The Big Data vs Artists and Everyone Else

By David Trend:

Heard about Generation Z?  The demographic growing up in the 2000s? It’s a bigger group than Boomers or Millennials–––and it has one further distinction. “Members of Generation Z are ‘digital natives’ who cannot remember what it was like not to have access to the Internet –– no matter when, no matter what, no matter where,” according to Forbes Magazine. This is a group raised on networked “connecting” with others, sharing, and buying things. It’s second nature to Gen-Zers to upload their favorite music on YouTube, post images on Facebook, and sell things on Etsy or eBay. Much is being made in creative economy talk of how networks now blur traditional producer/ consumer roles, manifest in the new figure of the “prosumer.” In Wikinomics: How Mass Collaboration Changes Everything authors Don Prescott and Anthony D. Williams effused over the democratization inherent in the new “Openness, Peering, Sharing and Acting Globally.”  Of course, there is nothing really new about home-made items, crafts, and people’s willingness to share. What’s different today is the ability to copy digitized materials and circulate them via electronic networks. Digitization also has made Generation Z the first demographic to be completely tracked by “big data” analytics.

Some creativity industry experts argue that this is nothing short of a revolution, driven by ongoing change more than any clear future. Evolutionary economist Jason Potts and collaborators have proposed what they term “Social Network Markets” unlike the top-down models of industrial capitalism.  Characterized by fluidity and exchange through complex fields of actors, the new social network markets are less governed by competition and profit than by communication and preference. Participants are “Not ‘buying’ the property, but buying into the social space.”  Moreover, the dynamics of these new markets are highly interactive. As the Potts group put it, “a social network is defined as a connected group of individual agents who make production and consumptions decisions based on the actions (signals) of other agents on the social network: a definition that gives primacy to communicative actions rather than connectivity alone.”  Almost by definition, this process rules out conventional manufacturing or professional services. Instead, the networks generate value through production and consumption of network-valorized choices.”

The beauty is that much of what is online now is free––seeming to arrive just in time in a tight economy. While a lot of the “free” stuff available online is user-generated (selfies, birthday announcements, anecdotal postings, etc.), a huge volume of material comes from other sources (news outlets, filmmakers, commercial music producers, artists). On the surface it looks like old Marxist doctrines are being reversed as items seem to be “decommodified” in the sharing economy. This idea has become an anthem of resistance in some circles. The Burning Man Festival, to take one example, has stated: “When we commodify we seek to make others, and ourselves, more like things, and less like human beings.  ‘Decommodification,’ then, is to reverse this process.  To make the world and the people in it more unique, more priceless, more human.”  This may be all well-and-good in the real-life sharing of food and weed at Burning Man. But when things get virtual, it’s usually a large corporation that owns the websites, servers, and networks that make sharing possible. Continue reading “The Big Data vs Artists and Everyone Else”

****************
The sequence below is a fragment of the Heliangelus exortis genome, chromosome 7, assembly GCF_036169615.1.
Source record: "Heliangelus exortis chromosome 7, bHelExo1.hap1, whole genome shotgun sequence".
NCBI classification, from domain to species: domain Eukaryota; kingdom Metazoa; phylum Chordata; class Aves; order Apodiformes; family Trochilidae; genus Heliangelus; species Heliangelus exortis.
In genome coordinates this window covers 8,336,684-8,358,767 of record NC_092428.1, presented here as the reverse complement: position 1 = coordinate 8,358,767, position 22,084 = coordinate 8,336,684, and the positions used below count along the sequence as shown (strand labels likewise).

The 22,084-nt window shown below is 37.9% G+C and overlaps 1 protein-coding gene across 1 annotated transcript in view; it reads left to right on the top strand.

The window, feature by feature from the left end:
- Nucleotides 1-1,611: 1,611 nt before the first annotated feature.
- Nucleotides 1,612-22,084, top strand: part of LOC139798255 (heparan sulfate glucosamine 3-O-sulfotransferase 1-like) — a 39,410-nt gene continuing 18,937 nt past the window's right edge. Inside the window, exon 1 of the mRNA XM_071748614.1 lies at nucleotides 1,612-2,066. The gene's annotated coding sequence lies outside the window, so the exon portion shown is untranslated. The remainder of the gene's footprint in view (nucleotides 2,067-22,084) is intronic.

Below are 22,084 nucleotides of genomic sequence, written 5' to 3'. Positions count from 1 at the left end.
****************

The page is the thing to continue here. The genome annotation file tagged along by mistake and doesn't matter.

Facebook’s psychological profiling

Facebook’s disclosure last week that it had tinkered with about 700,000 users’ news feeds as part of a psychology experiment conducted in 2012 inadvertently laid bare what too few tech firms acknowledge: that they possess vast powers to closely monitor, test and even shape our behavior, often while we’re in the dark about their capabilities.images

The publication of the study, which found that showing people slightly happier messages in their feeds caused them to post happier updates, and sadder messages prompted sadder updates, ignited a torrent of outrage from people who found it creepy that Facebook would play with unsuspecting users’ emotions. Because the study was conducted in partnership with academic researchers, it also appeared to violate long-held rules protecting people from becoming test subjects without providing informed consent. Several European privacy agencies have begunexamining whether the study violated local privacy laws.

Facebook and much of the rest of the web are thriving petri dishes of social contact, and many social science researchers believe that by analyzing our behavior online, they may be able to figure out why and how ideas spread through groups, how we form our political views and what persuades us to act on them, and even why and how people fall in love.